Gigi Ugulava said that "there is no perfect social program." "No matter what kind of social program will be implemented, we will still say that lot remains to be done and that more perfection is needed. The best social program is employment; that's the only way to help our population to overcome social hardship," he said.
The fourth and the last question of the debate was about the candidates' views on communal tariffs.
Giorgi Chanturia, who made low communal tariffs the major focus of his election program, promises voters, that in case of election he would cut gas tariff from current GEL 0.51 for households per cubic meter to GEL 0.1 and would reduce electricity tariff, which now varies from GEL 0.135 to GEL 0.177 (depending on amount of consumed electricity) to GEL 0.05.
Gogi Topadze also says that it is possible to make water consumption free of charge. "It will cost the mayor's office no more than 6-7 million Lari per year," he said. Chanturia said it would cost GEL 2.8 million to the municipality budget per year.
Zviad Dzidziguri said that the issue of communal cost was something beyond the reach of the local authorities. "It is up to the central authorities. Chairman of regulatory commission is appointed by the President and it's hardly imaginable to change the current tariffs unless we change this President," he said.
Gigi Ugulava said that it was "one of the most painful issue for Tbilisites." He said that he welcomed the fact that the issue was raised in the election campaign by Giorgi Chanturia, "although we have a different opinion about it."
"With the experts, we have calculated and about GEL 400 million is required for implementing proposals laid out by Mr. Chanturia. It means that Tbilisi's budget won't be able to fund other services," Ugulava said. He also said that in last five years the authorities revamped the entire system to secure stable electricity and gas supply.
"We should be sincere before our voters. Many of the promises, that I listen are imposible to implement. What is possible to do is to further improve social assistance programs, including providing allowances to those people who need it most," Ugulava said.
Irakli Alasania said it was possible to reduce tariff for water consumption. "But we all should know that water can't be free of charge," Alasania said.
He also said that it was possible to reduce gas tariff by 50% and electricity tariff by 30%.
In his closing remarks, the incumbent mayor told the voters to make a choice not based on "empty promises, but based on deeds, which are already being done."
"We are offered to turn Tbilisi mayor's office into center of political wrangling; I offer you to turn Tbilisi mayor's office into employment center. We are told that the Tbilisi mayor's office is a trampoline for better future, but I am telling you that the Tbilisi mayoral office is a round-the-clock work for the sake of Tbilisi," he said.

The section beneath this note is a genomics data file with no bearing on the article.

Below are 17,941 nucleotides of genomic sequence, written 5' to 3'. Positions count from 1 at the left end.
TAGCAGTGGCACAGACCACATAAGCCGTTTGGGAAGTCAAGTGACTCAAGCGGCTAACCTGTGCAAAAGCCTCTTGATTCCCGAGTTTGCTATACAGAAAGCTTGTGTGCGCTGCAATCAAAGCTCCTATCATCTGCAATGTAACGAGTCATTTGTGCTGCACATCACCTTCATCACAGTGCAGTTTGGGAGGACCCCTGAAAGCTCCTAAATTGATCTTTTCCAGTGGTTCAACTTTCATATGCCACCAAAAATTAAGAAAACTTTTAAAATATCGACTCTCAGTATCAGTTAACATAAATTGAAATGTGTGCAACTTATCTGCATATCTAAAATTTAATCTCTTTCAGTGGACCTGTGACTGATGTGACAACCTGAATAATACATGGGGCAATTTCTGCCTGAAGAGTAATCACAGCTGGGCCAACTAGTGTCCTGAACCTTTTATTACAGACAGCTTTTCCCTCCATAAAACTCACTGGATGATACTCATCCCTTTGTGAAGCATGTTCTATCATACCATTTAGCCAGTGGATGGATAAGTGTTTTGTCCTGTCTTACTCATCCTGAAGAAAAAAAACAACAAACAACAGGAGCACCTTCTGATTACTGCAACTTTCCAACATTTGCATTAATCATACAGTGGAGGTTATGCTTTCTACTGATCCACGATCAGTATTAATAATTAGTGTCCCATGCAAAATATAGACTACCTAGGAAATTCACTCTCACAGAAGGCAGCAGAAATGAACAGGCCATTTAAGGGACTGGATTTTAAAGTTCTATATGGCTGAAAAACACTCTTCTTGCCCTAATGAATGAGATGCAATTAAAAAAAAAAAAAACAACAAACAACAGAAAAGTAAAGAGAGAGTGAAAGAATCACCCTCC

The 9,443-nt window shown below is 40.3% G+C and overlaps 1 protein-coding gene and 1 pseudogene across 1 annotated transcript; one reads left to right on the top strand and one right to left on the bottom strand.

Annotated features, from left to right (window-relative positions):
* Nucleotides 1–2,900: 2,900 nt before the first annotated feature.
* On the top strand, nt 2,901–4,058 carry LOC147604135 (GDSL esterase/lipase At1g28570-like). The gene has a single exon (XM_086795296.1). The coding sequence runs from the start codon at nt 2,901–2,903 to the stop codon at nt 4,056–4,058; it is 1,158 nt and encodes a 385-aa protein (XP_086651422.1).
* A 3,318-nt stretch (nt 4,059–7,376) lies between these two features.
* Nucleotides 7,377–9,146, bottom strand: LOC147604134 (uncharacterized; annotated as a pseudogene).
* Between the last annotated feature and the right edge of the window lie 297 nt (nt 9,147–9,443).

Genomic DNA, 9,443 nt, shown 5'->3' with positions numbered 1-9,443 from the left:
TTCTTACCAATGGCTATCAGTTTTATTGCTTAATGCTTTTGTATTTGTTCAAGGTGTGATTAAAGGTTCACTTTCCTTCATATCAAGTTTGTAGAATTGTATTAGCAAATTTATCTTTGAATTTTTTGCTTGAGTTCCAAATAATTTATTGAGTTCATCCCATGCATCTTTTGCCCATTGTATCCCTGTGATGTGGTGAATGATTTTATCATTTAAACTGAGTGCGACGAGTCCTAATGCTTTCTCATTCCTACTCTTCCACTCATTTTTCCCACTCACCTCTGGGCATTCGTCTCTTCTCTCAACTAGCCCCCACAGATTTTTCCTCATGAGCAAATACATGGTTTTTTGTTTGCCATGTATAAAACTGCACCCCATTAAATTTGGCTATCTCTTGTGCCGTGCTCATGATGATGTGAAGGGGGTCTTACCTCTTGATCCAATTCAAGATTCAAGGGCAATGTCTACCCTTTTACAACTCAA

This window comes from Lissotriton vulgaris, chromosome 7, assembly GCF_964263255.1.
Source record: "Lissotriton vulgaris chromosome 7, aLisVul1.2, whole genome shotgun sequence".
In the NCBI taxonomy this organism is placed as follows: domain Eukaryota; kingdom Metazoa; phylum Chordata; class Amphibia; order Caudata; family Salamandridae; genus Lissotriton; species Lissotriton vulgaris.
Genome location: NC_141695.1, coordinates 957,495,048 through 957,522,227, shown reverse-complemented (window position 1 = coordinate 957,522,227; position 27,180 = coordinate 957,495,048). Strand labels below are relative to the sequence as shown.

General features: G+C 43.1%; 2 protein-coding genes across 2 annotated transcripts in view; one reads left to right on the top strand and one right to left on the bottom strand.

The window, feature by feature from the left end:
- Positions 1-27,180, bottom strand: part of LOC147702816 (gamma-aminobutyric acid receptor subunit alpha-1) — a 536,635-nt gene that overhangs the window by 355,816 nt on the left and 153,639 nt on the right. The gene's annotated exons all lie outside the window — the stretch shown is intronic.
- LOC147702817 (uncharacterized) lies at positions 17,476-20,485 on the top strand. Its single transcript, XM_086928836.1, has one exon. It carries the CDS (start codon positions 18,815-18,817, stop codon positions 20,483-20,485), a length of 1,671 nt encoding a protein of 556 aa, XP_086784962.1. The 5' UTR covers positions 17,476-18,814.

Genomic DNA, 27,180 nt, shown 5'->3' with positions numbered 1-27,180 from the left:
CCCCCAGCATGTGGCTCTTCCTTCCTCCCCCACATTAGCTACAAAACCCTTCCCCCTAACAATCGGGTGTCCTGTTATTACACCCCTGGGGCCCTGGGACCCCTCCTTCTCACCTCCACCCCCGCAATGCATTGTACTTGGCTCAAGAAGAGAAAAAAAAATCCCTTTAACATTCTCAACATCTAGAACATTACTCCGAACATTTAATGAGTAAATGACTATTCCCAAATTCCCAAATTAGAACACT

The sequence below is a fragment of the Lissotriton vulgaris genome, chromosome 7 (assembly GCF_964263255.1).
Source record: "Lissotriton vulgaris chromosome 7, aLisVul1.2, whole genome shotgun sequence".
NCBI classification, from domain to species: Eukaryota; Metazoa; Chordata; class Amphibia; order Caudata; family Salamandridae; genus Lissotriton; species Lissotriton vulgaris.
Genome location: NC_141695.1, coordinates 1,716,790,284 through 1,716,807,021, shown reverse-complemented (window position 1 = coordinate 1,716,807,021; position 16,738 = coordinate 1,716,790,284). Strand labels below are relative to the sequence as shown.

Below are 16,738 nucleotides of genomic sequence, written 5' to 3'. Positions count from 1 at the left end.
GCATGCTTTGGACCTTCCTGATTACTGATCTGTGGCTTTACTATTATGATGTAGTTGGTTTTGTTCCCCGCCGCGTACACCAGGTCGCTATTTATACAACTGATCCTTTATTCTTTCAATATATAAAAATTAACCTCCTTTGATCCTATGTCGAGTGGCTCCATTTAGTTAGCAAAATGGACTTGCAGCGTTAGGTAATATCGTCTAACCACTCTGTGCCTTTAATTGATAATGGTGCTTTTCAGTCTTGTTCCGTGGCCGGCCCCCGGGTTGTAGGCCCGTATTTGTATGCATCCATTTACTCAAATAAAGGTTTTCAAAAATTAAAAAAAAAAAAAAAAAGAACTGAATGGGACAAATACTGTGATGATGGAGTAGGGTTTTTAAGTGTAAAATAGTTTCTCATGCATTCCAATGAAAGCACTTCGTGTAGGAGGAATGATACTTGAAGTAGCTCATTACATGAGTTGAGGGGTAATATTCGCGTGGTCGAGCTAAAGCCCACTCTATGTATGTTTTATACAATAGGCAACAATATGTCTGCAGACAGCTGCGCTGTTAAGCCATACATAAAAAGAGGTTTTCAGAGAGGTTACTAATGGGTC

In his closing remarks Alasania again called on Tbilisites to turn out at the polling stations on May 30 and repeated that these elections "are chance to change our future."
"The most important thing I want to tell you is that the major weapon of change is a ballot paper; we should win and defeat injustice in our country with use of this weapon. I am sure you will make a right choice and support us," Alasania said.
Gogi Topadze said that today "everyone is now repeating issues related with unemployment - something which we have been saying since 1996 and I am happy about it."
Chanturia told the voters that he would use "all my experience and international ties" to implement his election promises. "What we are promising is real," he said.
Dzidziguri said that when Ugulava was formally nominated for re-election he was asked by journalists whom he considered as his major rival. "My answer was - Mikheil Saakashvili, because Gigi Ugulava in fact has nothing to do here; it's in fact a campaign of Mikheil Saakashvili," he said.
"We have no other option than elections, so I beg you to turn out at the polling stations and vote for any candidate, except of thier [the authorities'] candidate... because the authorities still have a lot to spoil," Dzidziguri said.
There are total of nine candidates in the Tbilisi mayoral race, but these five contenders have been selected based on a principle that they were nominated by the political parties, which the election code defines as “qualified parties” – those that won at least 4% of the vote in the last parliamentary elections and at least 3% of the vote in the last local elections.
The public television plans to host a separate TV debates in which the four remaining candidates will participate on May 9.
Debates are co-funded by U.S. Agency for International Development (USAID) and GPB. USAID provided USD 40,000 to assist the public broadcaster with staging the debate and other costs, and for funding post-debate online survey and focus groups and candidate training.